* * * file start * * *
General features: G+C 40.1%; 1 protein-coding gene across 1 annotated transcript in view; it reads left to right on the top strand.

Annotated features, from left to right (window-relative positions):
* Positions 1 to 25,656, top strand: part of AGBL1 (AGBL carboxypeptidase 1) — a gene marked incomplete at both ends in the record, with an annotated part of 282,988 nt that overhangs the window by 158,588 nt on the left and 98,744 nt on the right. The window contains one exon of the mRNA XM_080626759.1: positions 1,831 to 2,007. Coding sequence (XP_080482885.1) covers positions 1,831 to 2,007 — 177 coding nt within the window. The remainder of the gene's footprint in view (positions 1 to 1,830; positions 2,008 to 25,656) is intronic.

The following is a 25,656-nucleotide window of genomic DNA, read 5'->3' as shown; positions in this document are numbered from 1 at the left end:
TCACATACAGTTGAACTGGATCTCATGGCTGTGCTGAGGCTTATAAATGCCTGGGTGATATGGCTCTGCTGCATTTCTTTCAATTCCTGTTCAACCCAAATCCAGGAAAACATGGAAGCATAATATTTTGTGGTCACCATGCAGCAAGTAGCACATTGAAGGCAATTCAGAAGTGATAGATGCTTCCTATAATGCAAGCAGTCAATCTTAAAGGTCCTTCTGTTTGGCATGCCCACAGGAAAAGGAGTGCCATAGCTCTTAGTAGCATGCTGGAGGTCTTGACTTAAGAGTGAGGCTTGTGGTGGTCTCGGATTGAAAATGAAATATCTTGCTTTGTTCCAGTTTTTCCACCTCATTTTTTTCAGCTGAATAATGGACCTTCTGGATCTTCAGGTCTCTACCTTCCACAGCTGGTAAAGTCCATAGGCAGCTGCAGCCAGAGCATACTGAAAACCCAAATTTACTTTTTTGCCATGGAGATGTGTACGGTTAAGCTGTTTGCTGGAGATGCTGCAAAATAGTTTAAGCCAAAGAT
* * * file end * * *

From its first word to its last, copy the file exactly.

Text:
General features: G+C 40.1%; 1 protein-coding gene across 1 annotated transcript in view; it reads left to right on the top strand.

Annotated features, from left to right (window-relative positions):
* Positions 1 to 25,656, top strand: part of AGBL1 (AGBL carboxypeptidase 1) — a gene marked incomplete at both ends in the record, with an annotated part of 282,988 nt that overhangs the window by 158,588 nt on the left and 98,744 nt on the right. The window contains one exon of the mRNA XM_080626759.1: positions 1,831 to 2,007. Coding sequence (XP_080482885.1) covers positions 1,831 to 2,007 — 177 coding nt within the window. The remainder of the gene's footprint in view (positions 1 to 1,830; positions 2,008 to 25,656) is intronic.

The following is a 25,656-nucleotide window of genomic DNA, read 5'->3' as shown; positions in this document are numbered from 1 at the left end:
TCACATACAGTTGAACTGGATCTCATGGCTGTGCTGAGGCTTATAAATGCCTGGGTGATATGGCTCTGCTGCATTTCTTTCAATTCCTGTTCAACCCAAATCCAGGAAAACATGGAAGCATAATATTTTGTGGTCACCATGCAGCAAGTAGCACATTGAAGGCAATTCAGAAGTGATAGATGCTTCCTATAATGCAAGCAGTCAATCTTAAAGGTCCTTCTGTTTGGCATGCCCACAGGAAAAGGAGTGCCATAGCTCTTAGTAGCATGCTGGAGGTCTTGACTTAAGAGTGAGGCTTGTGGTGGTCTCGGATTGAAAATGAAATATCTTGCTTTGTTCCAGTTTTTCCACCTCATTTTTTTCAGCTGAATAATGGACCTTCTGGATCTTCAGGTCTCTACCTTCCACAGCTGGTAAAGTCCATAGGCAGCTGCAGCCAGAGCATACTGAAAACCCAAATTTACTTTTTTGCCATGGAGATGTGTACGGTTAAGCTGTTTGCTGGAGATGCTGCAAAATAGTTTAAGCCAAAGAT